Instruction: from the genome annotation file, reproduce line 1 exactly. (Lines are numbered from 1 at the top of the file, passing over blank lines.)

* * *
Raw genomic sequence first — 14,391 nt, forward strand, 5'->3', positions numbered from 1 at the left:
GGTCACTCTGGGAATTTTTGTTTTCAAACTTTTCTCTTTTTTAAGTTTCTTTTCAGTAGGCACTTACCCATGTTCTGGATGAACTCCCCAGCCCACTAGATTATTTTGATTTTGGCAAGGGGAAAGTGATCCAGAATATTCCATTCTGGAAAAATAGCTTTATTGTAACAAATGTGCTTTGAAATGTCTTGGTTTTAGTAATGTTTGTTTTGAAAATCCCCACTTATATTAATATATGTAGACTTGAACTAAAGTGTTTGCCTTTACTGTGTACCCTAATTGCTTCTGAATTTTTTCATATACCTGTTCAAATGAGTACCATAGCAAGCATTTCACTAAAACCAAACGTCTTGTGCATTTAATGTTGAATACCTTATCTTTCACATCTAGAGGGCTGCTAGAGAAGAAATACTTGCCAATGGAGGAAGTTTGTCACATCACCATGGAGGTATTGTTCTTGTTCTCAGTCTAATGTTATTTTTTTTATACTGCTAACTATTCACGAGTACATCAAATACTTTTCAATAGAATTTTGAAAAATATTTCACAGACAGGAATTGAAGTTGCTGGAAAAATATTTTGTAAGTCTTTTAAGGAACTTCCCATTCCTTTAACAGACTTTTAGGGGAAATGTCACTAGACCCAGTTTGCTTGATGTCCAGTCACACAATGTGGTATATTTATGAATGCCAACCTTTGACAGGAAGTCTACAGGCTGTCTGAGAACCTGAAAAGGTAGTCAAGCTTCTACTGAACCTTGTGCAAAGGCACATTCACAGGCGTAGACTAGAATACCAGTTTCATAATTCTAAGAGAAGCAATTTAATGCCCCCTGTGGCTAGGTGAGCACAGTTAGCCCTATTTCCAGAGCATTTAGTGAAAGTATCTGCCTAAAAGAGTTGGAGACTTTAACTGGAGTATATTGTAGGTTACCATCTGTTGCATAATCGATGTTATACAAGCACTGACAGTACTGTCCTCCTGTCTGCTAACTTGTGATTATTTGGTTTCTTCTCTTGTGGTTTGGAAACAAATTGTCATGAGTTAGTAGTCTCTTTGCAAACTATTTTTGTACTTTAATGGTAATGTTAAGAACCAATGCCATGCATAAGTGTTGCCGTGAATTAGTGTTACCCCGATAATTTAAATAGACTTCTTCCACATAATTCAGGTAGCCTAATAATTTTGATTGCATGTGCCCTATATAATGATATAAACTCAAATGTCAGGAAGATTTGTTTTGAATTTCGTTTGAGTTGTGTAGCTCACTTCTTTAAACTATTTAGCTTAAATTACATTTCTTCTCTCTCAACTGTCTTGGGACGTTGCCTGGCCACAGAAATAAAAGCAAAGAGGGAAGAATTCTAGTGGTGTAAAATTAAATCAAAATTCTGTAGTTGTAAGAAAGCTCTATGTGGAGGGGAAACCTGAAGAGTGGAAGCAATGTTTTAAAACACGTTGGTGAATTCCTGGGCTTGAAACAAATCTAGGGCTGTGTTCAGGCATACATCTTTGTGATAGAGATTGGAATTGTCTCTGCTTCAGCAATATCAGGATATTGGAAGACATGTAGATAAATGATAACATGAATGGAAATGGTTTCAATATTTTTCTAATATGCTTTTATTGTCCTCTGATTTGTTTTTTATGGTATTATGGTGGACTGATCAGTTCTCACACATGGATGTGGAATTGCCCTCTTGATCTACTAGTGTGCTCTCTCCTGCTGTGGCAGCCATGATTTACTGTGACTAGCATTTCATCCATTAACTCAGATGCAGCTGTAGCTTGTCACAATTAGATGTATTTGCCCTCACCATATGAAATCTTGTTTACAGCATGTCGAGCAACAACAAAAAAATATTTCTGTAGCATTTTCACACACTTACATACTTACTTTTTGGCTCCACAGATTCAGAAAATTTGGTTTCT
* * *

Raw genomic sequence first — 14,391 nt, forward strand, 5'->3', positions numbered from 1 at the left: